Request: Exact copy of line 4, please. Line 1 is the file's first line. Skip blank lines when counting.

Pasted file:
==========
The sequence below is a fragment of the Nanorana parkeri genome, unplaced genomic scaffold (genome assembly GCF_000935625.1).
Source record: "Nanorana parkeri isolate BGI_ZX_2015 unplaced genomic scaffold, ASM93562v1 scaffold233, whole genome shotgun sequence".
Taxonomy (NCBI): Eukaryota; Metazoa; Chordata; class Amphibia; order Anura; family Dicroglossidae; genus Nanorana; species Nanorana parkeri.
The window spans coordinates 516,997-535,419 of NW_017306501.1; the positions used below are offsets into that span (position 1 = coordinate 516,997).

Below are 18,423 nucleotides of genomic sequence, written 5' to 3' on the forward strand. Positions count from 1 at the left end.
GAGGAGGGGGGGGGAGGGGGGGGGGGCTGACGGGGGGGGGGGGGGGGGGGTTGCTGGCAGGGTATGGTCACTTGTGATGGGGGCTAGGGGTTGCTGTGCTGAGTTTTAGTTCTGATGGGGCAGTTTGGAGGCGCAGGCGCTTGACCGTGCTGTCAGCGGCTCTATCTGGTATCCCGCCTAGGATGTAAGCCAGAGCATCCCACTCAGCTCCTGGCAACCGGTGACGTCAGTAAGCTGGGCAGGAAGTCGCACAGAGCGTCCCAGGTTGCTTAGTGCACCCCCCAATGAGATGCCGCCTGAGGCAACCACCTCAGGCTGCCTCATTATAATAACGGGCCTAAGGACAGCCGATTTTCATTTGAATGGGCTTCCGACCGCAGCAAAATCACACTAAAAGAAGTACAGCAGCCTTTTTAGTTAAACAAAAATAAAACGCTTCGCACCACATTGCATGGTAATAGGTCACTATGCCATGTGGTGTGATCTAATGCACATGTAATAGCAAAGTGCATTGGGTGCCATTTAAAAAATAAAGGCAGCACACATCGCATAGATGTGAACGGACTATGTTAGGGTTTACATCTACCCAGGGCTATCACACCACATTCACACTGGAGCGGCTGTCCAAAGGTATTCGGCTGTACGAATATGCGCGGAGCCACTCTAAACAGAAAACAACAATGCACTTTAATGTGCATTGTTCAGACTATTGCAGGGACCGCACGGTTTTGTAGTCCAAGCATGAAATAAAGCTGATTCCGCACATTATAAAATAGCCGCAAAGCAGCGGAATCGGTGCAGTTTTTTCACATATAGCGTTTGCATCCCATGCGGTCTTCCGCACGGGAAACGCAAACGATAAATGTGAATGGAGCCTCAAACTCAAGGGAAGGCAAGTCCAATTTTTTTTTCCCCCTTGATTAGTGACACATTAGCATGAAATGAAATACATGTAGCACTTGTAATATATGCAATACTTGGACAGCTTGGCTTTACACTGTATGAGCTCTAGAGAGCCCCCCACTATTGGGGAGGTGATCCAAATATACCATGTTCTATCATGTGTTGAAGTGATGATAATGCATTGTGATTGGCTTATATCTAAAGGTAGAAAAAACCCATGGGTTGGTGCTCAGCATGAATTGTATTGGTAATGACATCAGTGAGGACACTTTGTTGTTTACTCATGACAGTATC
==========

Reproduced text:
The window spans coordinates 516,997-535,419 of NW_017306501.1; the positions used below are offsets into that span (position 1 = coordinate 516,997).